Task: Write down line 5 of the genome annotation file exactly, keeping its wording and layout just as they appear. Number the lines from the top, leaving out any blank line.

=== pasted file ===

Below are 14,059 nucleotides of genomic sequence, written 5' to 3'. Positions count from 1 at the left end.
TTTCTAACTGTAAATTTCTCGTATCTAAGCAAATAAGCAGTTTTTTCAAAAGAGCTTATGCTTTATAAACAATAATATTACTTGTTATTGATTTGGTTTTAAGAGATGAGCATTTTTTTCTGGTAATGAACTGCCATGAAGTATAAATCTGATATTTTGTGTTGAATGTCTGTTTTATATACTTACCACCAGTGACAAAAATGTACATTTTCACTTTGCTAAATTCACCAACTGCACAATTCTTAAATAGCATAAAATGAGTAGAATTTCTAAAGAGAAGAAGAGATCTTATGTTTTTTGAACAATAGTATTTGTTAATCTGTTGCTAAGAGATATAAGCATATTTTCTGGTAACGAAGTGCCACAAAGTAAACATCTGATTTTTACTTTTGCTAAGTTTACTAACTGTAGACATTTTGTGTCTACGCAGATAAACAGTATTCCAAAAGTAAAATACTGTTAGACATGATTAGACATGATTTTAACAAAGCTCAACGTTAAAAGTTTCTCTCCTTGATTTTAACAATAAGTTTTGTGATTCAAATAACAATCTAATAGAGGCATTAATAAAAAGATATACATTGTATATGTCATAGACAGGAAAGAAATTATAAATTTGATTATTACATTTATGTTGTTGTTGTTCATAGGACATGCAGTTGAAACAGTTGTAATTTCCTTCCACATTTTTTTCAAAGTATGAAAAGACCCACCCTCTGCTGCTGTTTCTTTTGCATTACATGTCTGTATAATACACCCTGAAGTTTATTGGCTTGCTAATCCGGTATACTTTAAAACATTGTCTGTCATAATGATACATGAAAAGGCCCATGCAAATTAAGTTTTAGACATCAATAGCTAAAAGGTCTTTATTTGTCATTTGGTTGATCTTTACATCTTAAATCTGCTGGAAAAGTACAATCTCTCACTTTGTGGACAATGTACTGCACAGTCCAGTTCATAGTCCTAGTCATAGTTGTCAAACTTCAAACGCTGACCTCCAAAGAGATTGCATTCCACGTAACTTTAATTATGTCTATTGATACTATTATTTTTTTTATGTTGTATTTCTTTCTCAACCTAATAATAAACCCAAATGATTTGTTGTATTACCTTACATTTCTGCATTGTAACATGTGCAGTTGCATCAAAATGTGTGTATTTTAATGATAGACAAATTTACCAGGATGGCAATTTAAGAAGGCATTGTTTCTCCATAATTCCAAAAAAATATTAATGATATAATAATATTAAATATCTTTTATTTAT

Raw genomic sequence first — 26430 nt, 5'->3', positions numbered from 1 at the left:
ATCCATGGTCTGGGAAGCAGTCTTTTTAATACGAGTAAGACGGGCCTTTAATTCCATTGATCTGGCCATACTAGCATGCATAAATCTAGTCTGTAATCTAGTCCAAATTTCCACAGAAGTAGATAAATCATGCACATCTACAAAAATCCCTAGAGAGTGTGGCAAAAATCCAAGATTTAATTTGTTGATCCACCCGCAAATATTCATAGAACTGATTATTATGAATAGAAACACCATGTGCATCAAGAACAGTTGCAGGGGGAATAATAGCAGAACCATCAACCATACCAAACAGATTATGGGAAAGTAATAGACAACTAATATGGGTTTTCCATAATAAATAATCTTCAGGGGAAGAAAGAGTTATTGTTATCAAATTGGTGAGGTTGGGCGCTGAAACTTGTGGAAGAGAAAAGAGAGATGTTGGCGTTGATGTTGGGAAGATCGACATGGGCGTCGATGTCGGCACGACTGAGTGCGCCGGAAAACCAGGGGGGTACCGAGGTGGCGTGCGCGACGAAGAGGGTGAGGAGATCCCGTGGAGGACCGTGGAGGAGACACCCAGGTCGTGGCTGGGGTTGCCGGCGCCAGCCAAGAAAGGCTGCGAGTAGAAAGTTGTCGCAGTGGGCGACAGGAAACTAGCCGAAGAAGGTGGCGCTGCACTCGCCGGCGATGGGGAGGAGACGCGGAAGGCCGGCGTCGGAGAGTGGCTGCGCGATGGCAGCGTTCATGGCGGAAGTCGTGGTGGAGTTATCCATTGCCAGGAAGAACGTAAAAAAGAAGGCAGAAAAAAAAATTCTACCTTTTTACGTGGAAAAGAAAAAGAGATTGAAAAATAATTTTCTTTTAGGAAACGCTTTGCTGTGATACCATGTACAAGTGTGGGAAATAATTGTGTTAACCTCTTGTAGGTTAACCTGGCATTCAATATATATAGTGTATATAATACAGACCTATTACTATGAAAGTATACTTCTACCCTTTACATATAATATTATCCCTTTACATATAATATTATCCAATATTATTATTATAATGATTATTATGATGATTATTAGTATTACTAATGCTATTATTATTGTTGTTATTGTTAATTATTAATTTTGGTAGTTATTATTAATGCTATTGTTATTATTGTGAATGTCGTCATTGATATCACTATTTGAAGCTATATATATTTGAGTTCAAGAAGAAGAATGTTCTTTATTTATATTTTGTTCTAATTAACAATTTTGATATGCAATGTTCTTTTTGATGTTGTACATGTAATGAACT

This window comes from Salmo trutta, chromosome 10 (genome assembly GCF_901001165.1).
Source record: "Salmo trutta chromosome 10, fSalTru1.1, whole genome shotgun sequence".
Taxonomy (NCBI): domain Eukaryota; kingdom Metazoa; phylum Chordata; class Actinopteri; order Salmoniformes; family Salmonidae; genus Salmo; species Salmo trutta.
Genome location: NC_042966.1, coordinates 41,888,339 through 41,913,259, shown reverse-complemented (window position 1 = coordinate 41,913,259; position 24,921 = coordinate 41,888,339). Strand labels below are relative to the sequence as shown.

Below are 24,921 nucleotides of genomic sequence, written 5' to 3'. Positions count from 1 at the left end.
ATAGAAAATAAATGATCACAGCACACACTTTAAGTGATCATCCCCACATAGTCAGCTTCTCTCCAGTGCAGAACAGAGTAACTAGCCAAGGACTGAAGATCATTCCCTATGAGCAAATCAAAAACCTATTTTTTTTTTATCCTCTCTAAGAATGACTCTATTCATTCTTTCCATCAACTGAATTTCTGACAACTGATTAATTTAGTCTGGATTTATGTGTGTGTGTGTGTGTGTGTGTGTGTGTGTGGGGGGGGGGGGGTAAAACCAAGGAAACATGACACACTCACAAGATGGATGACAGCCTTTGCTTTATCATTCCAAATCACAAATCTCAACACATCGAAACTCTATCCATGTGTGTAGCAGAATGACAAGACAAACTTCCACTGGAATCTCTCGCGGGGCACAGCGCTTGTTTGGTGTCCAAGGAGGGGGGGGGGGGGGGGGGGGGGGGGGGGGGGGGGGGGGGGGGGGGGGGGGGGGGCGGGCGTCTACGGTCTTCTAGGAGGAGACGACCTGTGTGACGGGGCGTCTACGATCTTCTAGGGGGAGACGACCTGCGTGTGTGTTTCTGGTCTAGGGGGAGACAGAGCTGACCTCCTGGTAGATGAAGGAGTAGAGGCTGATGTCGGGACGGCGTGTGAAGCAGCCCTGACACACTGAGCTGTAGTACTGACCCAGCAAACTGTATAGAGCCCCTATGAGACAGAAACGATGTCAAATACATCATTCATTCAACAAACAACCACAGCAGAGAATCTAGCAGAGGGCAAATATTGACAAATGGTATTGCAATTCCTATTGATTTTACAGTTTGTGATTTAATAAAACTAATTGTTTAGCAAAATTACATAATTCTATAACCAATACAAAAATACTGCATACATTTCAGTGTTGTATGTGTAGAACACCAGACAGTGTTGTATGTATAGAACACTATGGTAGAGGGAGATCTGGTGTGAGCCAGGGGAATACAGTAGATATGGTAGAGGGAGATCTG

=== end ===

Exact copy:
This window comes from Salmo trutta, chromosome 10 (genome assembly GCF_901001165.1).